Unseen, beneath our feet

Click on photos to enlarge them.  Or see slide show here.

Recently, I opened the beautiful booklet put together by the Friends of Lake Wingra, about that lake.  There were some colorful maps showing the watershed of Lake Wingra.  I was fascinated to notice that the watershed for the surface runoff is a little different from the watershed for the groundwater.

The water from rain gardens in much of Sunset Village trickles to Lake Wingra.  But the surface runoff from only a corner of Sunset Village drains to Lake Wingra.  Instead, most of the surface runoff goes to Lake Mendota.  So your rain garden helps two lakes--it keeps dirty runoff out of Mendota, and replenishes springs that feed Wingra.

"Wingra's springs are a precious natural feature that can be viewed and enjoyed by the entire community.  Cool, clear water bubbling up from the ground enchants youngsters and instills a sense of wonder for the natural world.  On a hot summer day, a few minutes rest beside a cool spring can calm and rejuvenate us.

Spring water entering the lake year-round improves water quality and provides a unique habitat for many plants and animals.  In winter, wildfowl flock to the open water and animals come to drink. 

Groundwater makes up about a third of Lake Wingra's source-water," and helps keep Wingra Creek flowing.*

But because urbanization causes water to run into storm sewers rather than sinking into the ground, the flow of springs around Lake Wingra has declined.  The map below shows the location of active springs that ring the lake.

The red dots show locations of active springs.

Because groundwater is the same cool temperature year-round, the air around the springs is delightfully cool in summer, while  in deepest winter, the spring sustains a patch of green.

Big Spring, on the south shore, is so large it forms a creek you can navigate in a canoe.  If you go there early on a summer morning with a picnic breakfast, the mist hangs over the creek.  As you enter the mouth of the creek, it's as if you are stepping into a cooler.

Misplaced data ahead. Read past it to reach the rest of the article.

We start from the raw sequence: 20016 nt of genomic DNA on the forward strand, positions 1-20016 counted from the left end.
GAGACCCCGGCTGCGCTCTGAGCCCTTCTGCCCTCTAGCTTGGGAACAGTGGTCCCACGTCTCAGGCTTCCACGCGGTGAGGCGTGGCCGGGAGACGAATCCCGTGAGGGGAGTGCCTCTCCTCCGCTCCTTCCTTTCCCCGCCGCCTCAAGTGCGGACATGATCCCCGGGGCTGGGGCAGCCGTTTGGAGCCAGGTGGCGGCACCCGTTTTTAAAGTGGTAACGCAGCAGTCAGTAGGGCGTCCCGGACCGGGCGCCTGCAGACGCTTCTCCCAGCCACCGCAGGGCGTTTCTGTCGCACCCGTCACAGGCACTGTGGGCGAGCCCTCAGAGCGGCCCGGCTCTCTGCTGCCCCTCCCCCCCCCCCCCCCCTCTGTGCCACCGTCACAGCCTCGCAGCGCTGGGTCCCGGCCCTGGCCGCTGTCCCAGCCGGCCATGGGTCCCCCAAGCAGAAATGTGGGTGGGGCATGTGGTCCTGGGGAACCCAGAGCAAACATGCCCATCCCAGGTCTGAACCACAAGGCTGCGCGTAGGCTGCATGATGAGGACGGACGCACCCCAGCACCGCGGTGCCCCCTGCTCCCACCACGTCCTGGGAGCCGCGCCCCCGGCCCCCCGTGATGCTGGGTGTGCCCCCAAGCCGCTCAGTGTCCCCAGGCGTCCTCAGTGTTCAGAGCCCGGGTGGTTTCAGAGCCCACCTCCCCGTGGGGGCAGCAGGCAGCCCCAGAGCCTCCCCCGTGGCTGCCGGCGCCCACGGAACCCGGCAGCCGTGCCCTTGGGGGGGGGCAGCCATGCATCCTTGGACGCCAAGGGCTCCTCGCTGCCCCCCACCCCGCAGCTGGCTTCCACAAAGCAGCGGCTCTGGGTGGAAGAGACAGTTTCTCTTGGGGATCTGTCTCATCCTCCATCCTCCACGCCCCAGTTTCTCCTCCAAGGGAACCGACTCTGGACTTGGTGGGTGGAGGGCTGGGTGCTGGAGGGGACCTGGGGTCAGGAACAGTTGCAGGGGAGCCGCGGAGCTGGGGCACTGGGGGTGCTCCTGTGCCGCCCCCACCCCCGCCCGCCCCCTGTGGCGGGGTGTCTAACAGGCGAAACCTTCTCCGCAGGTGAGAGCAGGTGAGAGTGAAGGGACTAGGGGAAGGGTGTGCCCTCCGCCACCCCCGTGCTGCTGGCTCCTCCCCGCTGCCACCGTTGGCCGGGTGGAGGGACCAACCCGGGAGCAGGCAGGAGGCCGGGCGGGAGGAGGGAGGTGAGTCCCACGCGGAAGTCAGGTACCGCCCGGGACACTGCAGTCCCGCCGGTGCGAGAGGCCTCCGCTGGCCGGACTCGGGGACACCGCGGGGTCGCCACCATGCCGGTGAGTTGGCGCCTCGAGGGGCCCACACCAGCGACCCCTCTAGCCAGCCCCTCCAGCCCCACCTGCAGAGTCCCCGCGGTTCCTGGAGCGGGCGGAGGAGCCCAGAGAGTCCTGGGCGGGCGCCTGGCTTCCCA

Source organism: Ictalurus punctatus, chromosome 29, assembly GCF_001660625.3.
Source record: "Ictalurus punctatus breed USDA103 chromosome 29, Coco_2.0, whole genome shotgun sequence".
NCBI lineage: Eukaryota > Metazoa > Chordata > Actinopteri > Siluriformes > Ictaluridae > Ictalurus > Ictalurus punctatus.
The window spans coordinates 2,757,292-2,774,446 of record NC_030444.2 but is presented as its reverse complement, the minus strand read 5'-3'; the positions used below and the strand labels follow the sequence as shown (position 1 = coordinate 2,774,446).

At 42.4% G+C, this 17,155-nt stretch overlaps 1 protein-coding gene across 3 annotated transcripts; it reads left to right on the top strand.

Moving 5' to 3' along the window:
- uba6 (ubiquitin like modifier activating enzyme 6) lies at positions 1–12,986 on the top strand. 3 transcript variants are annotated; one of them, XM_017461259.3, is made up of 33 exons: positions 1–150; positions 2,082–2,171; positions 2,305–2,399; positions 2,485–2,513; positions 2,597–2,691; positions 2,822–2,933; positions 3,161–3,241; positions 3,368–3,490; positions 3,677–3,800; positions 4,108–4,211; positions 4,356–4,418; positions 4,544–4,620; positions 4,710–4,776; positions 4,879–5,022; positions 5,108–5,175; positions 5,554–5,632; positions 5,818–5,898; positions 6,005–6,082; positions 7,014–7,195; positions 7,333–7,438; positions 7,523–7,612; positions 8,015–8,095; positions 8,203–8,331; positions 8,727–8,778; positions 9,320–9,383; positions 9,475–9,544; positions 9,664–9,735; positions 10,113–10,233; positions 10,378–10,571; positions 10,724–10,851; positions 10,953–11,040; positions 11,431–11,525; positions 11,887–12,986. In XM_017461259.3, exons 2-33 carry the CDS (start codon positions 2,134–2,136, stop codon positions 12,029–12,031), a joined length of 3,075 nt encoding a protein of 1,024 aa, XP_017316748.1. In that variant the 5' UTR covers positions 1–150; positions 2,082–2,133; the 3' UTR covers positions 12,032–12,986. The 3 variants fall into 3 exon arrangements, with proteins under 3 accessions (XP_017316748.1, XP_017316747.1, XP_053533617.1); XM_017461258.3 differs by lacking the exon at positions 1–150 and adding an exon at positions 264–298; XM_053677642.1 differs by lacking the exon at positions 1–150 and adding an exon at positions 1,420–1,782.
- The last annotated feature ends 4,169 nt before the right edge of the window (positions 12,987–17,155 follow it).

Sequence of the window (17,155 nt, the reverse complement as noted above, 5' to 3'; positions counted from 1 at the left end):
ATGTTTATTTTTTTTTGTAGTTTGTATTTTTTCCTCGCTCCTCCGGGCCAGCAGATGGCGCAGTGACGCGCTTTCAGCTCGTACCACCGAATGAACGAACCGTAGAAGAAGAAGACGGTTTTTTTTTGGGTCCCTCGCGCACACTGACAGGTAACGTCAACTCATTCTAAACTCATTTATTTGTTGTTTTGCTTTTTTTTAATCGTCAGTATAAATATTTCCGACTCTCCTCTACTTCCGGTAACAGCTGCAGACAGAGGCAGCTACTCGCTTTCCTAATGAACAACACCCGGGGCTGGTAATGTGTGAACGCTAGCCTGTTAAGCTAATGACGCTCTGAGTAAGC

In winter, the beaver like to swim in the water of the creek that always remains open.  They will emerge and travel on the ice along the shore of Lake Wingra, alternately running and then tobogganing on their bellies.

The unseen world

While these springs are spectacular for themselves, they are more--the sole evidence to someone out for a walk of the unseen biosphere beneath our feet.  It's a paradox--we stand on solid ground, and yet it's the surface of an ocean as well. 

The trickling, percolating waters down there are alive.  Coating the surface of every grain of sand and gravel is a film of bacteria that purifies the contaminants urban stormwater.  Probably most of the top mile of rock that girds this planet is actually alive with bacteria.  Some of them metabolize so slowly they would seem to be in suspended animation.  Individual bacteria could be thousands of years old--and maybe much older.

The only other evidence is the water that comes from your tap, pumped by the city from the same mysterious world beneath our feet.   It's a commons--a resource for all.  Nurture your commons.

Spring on the NW shore near Arbor Drive.

Spring just S of the one above--it's twin.
The green is mostly watercress.  Peppery flavor, makes good  soup!

Spring just S of Big Spring

Big Spring, seen from the trail in Gallistel Woods

Click here to take a photographic tour of the springs and their surroundings.  All photos 12/15/09 by David Thompson.

* Lake Wingra: a vision for the future.  By Friends of Lake Wingra, 2009.  You can download a copy of the document here.

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